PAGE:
A brief exchange, perhaps heated, executed quickly to capture a moment.
Sounds like a Twitter tweetstorm, but the subject here is a 19th-century painting once titled The Tiff, painted en plein air, a direct rendering out-of-doors of a couple's conversation in a sun-dappled garden.
Executed at the advent of Impressionism, the work's title was later changed to Sunlight and Shadow by the artist, reflecting that he thought less of "the tiff" as the subject than how the light filtered through the branches at that (Instagrammable?) moment.
One of the Joslyn Art Museum’s most popular works, and a cornerstone of its American painting collection — William Merritt Chase’s (1849-1916) Sunlight and Shadow — has returned to the museum in Omaha following an international tour that began in the summer of 2016 at The Phillips Collection in Washington, D.C., as part of the exhibition William Merritt Chase: A Modern Master.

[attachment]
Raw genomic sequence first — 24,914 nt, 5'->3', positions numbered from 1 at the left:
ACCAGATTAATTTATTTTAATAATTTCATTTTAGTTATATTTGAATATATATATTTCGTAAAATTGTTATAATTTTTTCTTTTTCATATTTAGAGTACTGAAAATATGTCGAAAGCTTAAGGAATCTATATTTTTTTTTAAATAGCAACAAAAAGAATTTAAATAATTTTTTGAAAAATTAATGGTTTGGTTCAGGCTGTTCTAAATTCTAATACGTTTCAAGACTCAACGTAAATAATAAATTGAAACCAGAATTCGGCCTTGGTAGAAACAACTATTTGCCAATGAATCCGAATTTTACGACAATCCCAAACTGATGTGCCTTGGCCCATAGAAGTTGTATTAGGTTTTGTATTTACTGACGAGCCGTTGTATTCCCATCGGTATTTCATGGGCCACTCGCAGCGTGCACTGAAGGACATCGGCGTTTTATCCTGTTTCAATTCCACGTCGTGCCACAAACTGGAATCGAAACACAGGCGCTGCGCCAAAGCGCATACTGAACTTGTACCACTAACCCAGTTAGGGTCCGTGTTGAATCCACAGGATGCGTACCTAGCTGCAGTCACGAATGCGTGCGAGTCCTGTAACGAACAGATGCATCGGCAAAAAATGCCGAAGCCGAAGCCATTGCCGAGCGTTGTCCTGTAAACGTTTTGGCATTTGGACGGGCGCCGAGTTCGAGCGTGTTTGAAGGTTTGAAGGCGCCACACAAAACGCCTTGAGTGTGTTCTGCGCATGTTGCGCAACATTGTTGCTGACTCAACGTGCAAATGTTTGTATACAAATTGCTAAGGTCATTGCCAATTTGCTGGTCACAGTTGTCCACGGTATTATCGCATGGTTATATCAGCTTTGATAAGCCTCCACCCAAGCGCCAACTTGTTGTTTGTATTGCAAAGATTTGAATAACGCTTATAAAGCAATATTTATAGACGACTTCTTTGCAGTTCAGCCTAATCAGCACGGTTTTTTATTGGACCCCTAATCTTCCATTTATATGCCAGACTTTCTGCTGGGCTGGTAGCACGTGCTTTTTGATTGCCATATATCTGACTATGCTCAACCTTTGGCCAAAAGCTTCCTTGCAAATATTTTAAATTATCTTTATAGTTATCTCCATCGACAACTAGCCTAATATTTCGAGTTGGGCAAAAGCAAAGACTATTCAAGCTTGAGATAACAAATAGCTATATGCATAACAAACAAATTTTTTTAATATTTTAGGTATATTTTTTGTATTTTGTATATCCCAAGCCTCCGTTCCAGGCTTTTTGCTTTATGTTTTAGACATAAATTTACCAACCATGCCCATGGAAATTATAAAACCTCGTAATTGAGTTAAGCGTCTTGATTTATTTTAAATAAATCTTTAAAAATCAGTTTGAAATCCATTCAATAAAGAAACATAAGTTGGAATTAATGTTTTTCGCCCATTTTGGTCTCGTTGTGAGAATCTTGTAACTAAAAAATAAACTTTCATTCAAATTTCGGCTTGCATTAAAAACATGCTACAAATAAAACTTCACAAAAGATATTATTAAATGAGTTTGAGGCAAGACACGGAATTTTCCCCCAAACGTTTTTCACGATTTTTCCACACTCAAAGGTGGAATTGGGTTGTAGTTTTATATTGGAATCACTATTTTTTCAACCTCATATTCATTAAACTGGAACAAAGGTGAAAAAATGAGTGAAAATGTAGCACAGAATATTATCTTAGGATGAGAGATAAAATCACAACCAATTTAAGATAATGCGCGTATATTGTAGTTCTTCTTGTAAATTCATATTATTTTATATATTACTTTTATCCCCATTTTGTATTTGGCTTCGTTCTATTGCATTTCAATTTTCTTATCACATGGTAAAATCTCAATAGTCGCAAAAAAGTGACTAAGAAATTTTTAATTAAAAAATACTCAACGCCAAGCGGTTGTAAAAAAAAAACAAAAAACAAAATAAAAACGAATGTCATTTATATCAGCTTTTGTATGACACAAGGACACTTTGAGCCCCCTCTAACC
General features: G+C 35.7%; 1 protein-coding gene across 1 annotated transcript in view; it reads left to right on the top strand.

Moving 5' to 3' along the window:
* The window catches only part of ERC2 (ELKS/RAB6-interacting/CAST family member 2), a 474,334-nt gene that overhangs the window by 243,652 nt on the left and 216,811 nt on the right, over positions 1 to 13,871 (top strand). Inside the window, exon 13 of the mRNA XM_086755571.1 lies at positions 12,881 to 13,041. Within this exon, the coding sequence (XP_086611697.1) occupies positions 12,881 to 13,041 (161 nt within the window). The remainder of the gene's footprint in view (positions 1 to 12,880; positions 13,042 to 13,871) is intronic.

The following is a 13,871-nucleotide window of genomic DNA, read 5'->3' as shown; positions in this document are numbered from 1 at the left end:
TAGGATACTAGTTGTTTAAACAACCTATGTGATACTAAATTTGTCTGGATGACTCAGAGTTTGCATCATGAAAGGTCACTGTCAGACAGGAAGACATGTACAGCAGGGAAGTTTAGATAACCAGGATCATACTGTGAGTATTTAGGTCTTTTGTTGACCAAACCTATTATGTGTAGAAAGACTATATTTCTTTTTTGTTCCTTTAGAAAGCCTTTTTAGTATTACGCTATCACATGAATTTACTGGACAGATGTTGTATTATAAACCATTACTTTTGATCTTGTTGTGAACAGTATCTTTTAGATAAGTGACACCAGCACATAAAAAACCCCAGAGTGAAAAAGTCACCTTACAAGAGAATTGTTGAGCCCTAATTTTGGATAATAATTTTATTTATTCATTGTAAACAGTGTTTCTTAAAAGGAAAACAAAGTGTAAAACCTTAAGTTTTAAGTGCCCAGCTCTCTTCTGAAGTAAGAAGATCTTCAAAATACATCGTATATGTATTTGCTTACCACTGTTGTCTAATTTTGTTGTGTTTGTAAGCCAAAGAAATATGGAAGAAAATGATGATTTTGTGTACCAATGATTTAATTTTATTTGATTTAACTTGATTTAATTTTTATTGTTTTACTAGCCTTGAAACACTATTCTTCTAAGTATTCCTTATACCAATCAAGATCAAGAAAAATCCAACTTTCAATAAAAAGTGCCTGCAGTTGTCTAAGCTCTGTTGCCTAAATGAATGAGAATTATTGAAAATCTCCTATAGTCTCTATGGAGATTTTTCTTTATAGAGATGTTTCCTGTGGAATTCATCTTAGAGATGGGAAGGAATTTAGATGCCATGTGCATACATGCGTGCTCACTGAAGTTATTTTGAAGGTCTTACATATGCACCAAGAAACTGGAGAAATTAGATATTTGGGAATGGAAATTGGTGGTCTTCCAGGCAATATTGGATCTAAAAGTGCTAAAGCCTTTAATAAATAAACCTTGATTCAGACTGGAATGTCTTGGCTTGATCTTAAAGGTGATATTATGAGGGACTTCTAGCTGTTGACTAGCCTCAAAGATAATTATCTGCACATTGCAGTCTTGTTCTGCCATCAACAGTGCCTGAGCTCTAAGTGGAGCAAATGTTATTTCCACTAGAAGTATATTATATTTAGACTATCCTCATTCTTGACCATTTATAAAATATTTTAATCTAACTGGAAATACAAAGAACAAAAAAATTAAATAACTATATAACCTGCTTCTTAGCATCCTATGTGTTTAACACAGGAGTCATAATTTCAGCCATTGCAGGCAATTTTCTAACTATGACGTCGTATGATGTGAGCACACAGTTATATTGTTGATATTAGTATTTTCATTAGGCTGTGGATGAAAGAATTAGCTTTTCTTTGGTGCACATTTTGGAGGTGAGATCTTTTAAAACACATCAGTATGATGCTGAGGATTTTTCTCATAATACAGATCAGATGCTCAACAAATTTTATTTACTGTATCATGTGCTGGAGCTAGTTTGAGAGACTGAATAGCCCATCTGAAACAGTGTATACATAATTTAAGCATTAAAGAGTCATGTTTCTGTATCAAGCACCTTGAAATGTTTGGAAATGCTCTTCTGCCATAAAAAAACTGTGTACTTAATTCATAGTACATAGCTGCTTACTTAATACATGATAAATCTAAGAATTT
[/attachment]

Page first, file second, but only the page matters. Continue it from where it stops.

The exhibition, which marked the centennial of Chase’s death, explored his role as both an outspoken champion of American art and an active participant in the international art scene in Europe.
Portraying a couple at afternoon tea in the garden of a home in Zandvoort, Holland, Sunlight and Shadow is one of Chase’s earliest forays into plein-air painting. Light cascades through a canopy of trees, casting dazzling patterns across the couple — Chase's friend, the painter Robert Blum, and a young woman reclining in a hammock — captured in what appears to be a fraught conversation. That the painting was originally called The Tiff by the artist may confirm this kind of interpretation, but Chase is clearly more interested in the naturalism expressed in the title under which he exhibited it shortly before his death: Sunlight and Shadow.